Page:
The high altar was intended to hold a Miracle of Saint Agnes sculpture in honor of the church’s name saint. But the artist, the famed Alessandro Algardi, died shortly after receiving the commission.
Instead, in 1688, Domenico Guidi created a white marble relief showing the holy family. It’s framed by green marble columns.
There are four side altars, built in honor of Saint Alessio, Saint Cecilia, Saint Eustachio and Saint Ermenziana. Each altar has bas reliefs and sculptures set in niches, rather than paintings. They’re the work of sculptors such as Ercole Ferrata and Antonio Raggi.
3. St. Agnes Dedication
The church is dedicated to the 4th century martyr St. Agnes. She was martyred at just age 13, during Diocletian’s persecution of Christians in 304. According to tradition, she was expected to marry the prefect’s son. On her refusal to marry a pagan, she was condemned to death.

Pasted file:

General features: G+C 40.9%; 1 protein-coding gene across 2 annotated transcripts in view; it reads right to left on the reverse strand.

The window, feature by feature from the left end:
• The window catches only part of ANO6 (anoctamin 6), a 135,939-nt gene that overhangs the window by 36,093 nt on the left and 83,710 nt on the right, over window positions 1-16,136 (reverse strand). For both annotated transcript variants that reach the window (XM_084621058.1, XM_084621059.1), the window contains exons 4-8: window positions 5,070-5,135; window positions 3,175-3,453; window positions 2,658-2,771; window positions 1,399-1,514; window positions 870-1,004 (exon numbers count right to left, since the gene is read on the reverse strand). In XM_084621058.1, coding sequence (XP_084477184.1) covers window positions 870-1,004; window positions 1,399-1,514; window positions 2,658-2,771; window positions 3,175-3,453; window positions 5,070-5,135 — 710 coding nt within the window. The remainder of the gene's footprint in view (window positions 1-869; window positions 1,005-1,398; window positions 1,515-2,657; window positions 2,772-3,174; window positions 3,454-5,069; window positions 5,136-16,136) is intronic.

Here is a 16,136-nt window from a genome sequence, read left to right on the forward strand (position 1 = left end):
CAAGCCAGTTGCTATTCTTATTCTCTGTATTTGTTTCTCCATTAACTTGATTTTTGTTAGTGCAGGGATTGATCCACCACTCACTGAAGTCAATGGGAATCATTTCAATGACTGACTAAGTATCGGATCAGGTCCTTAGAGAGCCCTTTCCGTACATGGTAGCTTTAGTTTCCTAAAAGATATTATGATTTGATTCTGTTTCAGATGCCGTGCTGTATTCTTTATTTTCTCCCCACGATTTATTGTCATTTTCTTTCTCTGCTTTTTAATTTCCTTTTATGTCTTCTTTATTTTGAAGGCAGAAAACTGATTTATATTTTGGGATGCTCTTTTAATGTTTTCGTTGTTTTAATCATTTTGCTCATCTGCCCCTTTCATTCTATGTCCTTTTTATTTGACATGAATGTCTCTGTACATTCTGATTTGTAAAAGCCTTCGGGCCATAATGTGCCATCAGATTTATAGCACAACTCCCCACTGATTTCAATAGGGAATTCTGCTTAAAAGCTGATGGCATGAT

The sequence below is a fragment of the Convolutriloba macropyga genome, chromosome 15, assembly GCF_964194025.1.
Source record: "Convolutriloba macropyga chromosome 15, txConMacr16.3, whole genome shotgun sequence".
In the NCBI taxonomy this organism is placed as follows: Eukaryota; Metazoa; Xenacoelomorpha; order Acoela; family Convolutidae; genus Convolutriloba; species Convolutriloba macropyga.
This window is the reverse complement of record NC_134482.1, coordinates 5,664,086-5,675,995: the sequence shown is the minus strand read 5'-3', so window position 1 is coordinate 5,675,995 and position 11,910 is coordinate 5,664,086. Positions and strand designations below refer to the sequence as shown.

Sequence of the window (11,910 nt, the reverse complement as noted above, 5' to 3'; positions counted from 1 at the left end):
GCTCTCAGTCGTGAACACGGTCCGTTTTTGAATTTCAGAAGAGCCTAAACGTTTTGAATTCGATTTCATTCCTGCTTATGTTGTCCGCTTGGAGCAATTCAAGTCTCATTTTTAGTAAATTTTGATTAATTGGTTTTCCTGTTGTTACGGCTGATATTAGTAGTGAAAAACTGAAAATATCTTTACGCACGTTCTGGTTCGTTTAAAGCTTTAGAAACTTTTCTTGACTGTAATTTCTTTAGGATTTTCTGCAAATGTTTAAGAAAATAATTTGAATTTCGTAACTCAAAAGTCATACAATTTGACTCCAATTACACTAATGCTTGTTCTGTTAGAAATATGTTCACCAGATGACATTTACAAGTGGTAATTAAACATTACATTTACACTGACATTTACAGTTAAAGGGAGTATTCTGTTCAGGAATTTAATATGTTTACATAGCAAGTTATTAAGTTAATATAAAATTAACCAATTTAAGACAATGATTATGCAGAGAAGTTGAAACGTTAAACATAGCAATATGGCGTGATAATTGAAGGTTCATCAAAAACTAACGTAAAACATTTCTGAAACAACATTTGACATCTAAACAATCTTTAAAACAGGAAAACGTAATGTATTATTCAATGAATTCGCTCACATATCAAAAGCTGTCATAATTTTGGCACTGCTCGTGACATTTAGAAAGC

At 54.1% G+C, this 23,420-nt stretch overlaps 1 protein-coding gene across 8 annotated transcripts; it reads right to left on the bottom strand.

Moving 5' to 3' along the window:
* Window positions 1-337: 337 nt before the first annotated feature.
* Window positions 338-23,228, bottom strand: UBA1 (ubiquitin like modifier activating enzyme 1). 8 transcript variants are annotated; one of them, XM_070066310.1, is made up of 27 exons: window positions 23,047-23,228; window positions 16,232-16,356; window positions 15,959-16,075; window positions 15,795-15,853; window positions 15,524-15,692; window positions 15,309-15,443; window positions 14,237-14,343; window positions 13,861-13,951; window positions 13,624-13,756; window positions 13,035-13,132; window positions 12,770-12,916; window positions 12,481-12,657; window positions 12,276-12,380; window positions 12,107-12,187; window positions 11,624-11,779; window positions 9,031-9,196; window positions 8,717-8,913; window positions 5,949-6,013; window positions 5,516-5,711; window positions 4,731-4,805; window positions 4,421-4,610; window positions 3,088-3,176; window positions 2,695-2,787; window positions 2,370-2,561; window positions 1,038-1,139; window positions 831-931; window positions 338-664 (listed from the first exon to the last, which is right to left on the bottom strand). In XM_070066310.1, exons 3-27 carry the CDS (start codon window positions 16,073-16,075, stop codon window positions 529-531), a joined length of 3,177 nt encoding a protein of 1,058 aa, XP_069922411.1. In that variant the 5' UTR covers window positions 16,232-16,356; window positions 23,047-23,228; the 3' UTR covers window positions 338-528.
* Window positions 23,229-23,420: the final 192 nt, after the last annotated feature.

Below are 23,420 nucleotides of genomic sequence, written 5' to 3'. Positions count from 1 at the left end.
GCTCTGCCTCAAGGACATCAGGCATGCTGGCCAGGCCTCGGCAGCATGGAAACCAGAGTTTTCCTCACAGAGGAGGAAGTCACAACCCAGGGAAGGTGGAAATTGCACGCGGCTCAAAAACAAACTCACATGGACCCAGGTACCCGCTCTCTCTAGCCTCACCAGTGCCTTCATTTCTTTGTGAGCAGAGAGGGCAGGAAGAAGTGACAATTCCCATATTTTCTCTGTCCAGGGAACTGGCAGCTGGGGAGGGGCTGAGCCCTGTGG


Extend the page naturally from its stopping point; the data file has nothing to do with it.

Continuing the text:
Under prevailing law, as a virgin, she could not be executed. She was raped, but miraculously retained her honor. They tried to burn her in a pyre. But the bundle of wood stubbornly wouldn’t burn. Finally, a soldier sliced off her head.
Agnes’ attribute is a lamb, which was allegedly given to her because of the similarity of her name to the Latin agnus, a lamb. However this is a false derivation. The word Agnes means “chaste” in Greek.
Today, Agnes is the patron saint for young girls and chastity. Her feast day is January 21st. On that day, it’s customary for two lambs to be blessed by the pope. Then, on Holy Thursday, the lambs’ wool is removed and woven into the pallium, which the pope gives to a newly-consecrated archbishop.